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Quite often, at conferences or while attending seminars, I will start an interesting discussion with the speaker, first on-site, then later by email, and even though at some point there seems to be some mutual interest, it almost never gives an actual collaboration (i.e. working on an actual paper).

I have no particular problem of working with different people, so I was wondering if it was quite usual to have this huge ratio of "collaboration failure"? In particular, my problem is that, although it's quite simple to have an idea, it seems quite hard to do the next step, that is to actually work with someone you have no connection, and who might even live in a different country. Are there some techniques to make a "temporary" collaboration work, or at least to detect those which are unlikely to work?

1 Answer 1

In my experience, starting a collaboration is incredibly easy: you use your network of contacts to identify someone who'd be willing and interested in solving a problem. You talk at a conference or meeting, or arrange a visit to their laboratory.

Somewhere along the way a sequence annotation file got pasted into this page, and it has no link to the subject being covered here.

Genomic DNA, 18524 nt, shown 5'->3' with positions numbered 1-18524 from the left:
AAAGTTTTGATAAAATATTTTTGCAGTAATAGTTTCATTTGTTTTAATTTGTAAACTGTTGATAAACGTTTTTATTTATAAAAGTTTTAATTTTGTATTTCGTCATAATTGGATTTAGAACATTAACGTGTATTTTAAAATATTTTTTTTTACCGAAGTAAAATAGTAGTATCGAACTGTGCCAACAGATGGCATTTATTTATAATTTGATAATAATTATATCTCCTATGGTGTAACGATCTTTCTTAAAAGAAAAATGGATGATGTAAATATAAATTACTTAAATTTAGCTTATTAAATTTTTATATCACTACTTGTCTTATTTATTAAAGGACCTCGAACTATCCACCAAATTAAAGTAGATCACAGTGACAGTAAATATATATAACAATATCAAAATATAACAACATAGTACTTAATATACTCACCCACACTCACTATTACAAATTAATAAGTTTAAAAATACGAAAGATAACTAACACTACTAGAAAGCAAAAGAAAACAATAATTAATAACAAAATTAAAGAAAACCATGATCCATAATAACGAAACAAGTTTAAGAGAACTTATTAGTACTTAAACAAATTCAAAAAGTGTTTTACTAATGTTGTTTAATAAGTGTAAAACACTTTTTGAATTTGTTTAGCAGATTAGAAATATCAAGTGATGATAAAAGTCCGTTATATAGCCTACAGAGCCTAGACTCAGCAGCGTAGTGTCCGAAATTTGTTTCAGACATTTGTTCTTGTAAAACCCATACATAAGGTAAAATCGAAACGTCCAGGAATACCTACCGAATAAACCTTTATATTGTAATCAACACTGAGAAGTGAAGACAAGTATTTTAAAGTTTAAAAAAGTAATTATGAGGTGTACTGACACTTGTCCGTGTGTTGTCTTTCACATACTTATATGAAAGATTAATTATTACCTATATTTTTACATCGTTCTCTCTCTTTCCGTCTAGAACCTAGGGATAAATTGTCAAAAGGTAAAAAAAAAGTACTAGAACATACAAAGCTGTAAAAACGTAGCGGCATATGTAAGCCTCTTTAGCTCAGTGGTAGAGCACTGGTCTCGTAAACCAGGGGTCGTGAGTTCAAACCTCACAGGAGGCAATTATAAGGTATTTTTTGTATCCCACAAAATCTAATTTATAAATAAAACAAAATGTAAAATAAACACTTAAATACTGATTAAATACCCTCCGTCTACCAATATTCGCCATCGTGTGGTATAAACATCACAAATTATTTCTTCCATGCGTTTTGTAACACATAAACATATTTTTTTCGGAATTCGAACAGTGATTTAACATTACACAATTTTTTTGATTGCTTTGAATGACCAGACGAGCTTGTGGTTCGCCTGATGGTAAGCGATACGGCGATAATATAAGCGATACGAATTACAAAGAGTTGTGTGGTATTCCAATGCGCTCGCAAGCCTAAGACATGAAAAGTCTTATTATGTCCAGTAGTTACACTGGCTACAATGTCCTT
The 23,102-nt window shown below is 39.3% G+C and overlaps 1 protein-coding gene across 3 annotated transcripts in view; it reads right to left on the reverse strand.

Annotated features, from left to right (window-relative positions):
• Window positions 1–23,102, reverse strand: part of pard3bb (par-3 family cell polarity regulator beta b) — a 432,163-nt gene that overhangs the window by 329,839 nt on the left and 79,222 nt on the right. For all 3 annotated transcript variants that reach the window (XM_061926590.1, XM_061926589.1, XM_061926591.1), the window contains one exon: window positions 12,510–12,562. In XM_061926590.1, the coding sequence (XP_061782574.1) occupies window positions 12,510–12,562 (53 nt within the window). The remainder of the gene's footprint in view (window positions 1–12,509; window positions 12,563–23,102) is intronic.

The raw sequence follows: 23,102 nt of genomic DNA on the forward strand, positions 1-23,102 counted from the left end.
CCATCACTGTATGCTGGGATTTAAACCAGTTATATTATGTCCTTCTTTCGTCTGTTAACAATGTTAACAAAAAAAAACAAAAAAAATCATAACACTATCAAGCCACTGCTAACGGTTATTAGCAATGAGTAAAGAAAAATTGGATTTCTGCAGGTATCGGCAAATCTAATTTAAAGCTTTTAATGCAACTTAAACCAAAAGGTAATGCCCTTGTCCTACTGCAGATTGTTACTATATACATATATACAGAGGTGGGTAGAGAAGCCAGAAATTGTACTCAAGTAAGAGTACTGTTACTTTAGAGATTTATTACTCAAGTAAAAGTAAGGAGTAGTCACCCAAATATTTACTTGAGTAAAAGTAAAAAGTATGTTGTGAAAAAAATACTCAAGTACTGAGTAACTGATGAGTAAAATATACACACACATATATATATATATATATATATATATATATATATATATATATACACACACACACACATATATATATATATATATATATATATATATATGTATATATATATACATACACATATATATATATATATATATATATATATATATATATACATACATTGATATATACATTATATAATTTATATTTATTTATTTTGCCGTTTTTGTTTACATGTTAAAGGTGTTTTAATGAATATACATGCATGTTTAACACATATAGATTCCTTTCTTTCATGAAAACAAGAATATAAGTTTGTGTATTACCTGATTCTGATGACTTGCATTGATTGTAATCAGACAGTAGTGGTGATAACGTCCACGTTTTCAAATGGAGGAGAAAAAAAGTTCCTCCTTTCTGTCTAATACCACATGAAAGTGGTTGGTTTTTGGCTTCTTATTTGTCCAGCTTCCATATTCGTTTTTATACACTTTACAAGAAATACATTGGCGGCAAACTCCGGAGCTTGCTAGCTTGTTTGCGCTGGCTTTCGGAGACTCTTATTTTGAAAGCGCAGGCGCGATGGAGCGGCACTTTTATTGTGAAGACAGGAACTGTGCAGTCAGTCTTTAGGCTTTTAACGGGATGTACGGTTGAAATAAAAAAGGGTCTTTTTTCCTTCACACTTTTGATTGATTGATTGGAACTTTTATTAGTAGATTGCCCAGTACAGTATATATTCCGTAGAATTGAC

Maintaining a collaboration, however, is next to impossible. It only works if you have a history of successful results early on, or if you have already had a long history of acquaintance with one another before the collaboration began. (In other words, were you friends or colleagues before the work started?)

Otherwise, I would recommend making sure that you start off with "low-hanging fruit": problems that can be solved mutually within the framework of existing funding on both of your parts, with value for both of you. This is important because one of the challenges of getting grants is that reviewers for funding agencies typically want to see an existing record of collaboration—mutual publications and effort—before they're ready to award money to a new collaborative proposal. There are exceptions to this, but they're by no means common.

After that, you have a track record of working together which will let you grow the collaboration into something further.